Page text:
There is a lot to do and see along the Paseo. There are food kiosks and two cafes, the DeGolyer House and other facilities. Near the Entry Pavilion is another set of trial gardens.

Of course, at this time of year, both sides of the Paseo are lined with flowers, and I think that many visitors, particularly those who find it difficult to walk great distances, just stroll the Paseo from end to end, and look off on either side to the various gardens and other named features. We certainly enjoyed our stroll back towards the entrance and the AAS Trial Gardens. The Arboretum always does an amazing job of floral color coordination.


The AAS Trial Gardens (15)

Just before you get back to the Trammel Crow Pavilion, you pass another set of test gardens on the left. These beds are part of a nationwide network of trial gardens run by All-America Selections. In North Texas, there are many environmental challenges that make selecting the right plants crucial to successful gardening. Although most catalogs and books provide information about plant requirements, many of these descriptions are based on growing experience in northern states.

Dallas has weather conditions that require resilient plants. Our winters can be mild, but we occasionally experience sudden sharp drops in temperature. We ask a lot of our ornamental plants, as they must also tolerate periods of too much rain or no rain at all and extreme temperatures in the summer.

The trial garden is part of the All-America Selections program; a non-profit organization encourages gardens in different areas of the country to undertake these programs, and the information gleaned is shared through that organization with garden clubs, garden centers and the public.

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Use the arrows in the bottom corners of the images to move through the slideshows. Track your progress with the index numbers in the upper left of each image.

The Trial Gardens at the Dallas Arboretum were created for the purpose of expanding its research efforts and providing information to the public. The focus of the trial program is to grow and evaluate many different plants in the drastic climate of the Metroplex and North Central Texas. Information generated from the trials is provided to commercial plant producers, retailers and home gardeners. Between 3,000 and 5,000 plants are trialed yearly from over 150 plant breeding companies.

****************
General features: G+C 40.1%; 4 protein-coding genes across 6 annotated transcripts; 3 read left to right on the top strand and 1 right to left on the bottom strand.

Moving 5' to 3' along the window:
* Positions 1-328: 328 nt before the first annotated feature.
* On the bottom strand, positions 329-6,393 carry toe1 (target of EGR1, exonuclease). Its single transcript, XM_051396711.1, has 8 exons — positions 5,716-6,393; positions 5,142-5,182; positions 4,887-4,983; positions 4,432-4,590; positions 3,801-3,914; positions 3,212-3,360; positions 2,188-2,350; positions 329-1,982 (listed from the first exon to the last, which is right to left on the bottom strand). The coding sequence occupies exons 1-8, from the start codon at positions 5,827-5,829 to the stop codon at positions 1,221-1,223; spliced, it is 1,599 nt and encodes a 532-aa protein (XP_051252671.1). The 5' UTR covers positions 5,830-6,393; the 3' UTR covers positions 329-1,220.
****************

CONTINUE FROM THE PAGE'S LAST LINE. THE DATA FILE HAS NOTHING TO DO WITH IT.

The plants and flowers here were as beautiful as in the Test Beds we stopped at earlier, and I have put a number of the images from the Trial Gardens in the slideshow at right. As usual, use the "forward" and "backward" arrows in the lower corners of each picture to move through the images, and track your progress with thd index numbers in the upper right.



The Great Contributors: Abraham Lincoln

We found the last of the eight "Great Contributors" diagonally across from the Trial Gardens in an area known as the Val Late Garden of Memories. In this small pocket garden near the portico of the DeGolyer House, there is a serene fountain, an open lawn and a small performance stage. It was here that we encountered today's only musical performance.

Each of the sculptures was sponsored by an individual or organization. You can read the sponsor plaque for President Mark Twain here.

In the artist's words:

             "I created the towering 6'4" Lincoln in the moments of repose and reflection immediately before delivering the Gettysburg Address. These may be the most memorable and powerful 272 words ever uttered. Abe loved people. He had an inviting smile, a hearty laugh and an immensely thought-provoking and inspiring way of talking. You'll enjoy knowing Abe."             

This turned out to be the only performance in the gardens today, and so in addition to my picture of the lawn where the Lincoln sculpture was located, I made a short movie of the performer.

The Val Late Garden of Memories

(Mouseover Image Above for Player Controls)


Some Final Pictures

From the Lincoln statue we all four walked back to the Crow Entry Plaza. While I was waiting for the others who were in the gift shop, I was just enjoying the afternoon.

I happened to notice a young woman apparently being fitted with a wedding dress right in the middle of the plaza. She was not a Quinceañera; she wasn't Hispanic, her dress was way too subdued for a Quinceañera, and there were no photographers around.

I couldn't quite figure out why someone was apparently making or marking alterations right out here in the open, and so it was kind of an interesting sight. Interesting enough that I took a picture. I hope the young woman doesn't mind that it is here on my album page.

I thought her elegance was eminently photographable, but it wasn't until the four of us were leaving and I got around behind her. That's where the really interesting picture opportunity opened up, and I just had to take another picture to use as juxtaposition for the first.

We enjoyed our day here in the Arboretum immensely. We got lots of good photographs, and were able to visit all eight of the "Great Contributors" sculptures. Sadly, the scaled-down replica of the Monet sculpture was not yet on "95% off" clearance.

You can use the links below to continue to another photo album page.

April 24, 2016: Tom and John's Going Away Party
March 9-28, 2016: A Trip to Fort Lauderdale
Return to the Index for 2016